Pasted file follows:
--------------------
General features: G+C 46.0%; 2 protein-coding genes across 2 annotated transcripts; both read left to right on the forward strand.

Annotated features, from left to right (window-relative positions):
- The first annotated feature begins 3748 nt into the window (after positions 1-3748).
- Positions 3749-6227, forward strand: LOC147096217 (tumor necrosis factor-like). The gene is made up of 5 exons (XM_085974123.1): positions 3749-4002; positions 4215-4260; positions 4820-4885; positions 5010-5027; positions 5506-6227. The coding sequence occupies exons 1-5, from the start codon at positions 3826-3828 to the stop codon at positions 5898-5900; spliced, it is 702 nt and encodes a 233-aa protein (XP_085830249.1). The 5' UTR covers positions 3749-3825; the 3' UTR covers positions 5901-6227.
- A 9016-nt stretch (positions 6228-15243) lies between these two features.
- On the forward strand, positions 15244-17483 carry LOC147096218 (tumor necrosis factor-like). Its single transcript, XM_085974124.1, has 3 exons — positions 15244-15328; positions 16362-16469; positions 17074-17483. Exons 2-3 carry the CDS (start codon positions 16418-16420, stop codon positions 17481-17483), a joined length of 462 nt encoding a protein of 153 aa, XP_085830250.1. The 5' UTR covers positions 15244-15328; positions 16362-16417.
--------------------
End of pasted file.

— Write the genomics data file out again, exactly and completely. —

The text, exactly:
General features: G+C 46.0%; 2 protein-coding genes across 2 annotated transcripts; both read left to right on the forward strand.

Annotated features, from left to right (window-relative positions):
- The first annotated feature begins 3748 nt into the window (after positions 1-3748).
- Positions 3749-6227, forward strand: LOC147096217 (tumor necrosis factor-like). The gene is made up of 5 exons (XM_085974123.1): positions 3749-4002; positions 4215-4260; positions 4820-4885; positions 5010-5027; positions 5506-6227. The coding sequence occupies exons 1-5, from the start codon at positions 3826-3828 to the stop codon at positions 5898-5900; spliced, it is 702 nt and encodes a 233-aa protein (XP_085830249.1). The 5' UTR covers positions 3749-3825; the 3' UTR covers positions 5901-6227.
- A 9016-nt stretch (positions 6228-15243) lies between these two features.
- On the forward strand, positions 15244-17483 carry LOC147096218 (tumor necrosis factor-like). Its single transcript, XM_085974124.1, has 3 exons — positions 15244-15328; positions 16362-16469; positions 17074-17483. Exons 2-3 carry the CDS (start codon positions 16418-16420, stop codon positions 17481-17483), a joined length of 462 nt encoding a protein of 153 aa, XP_085830250.1. The 5' UTR covers positions 15244-15328; positions 16362-16417.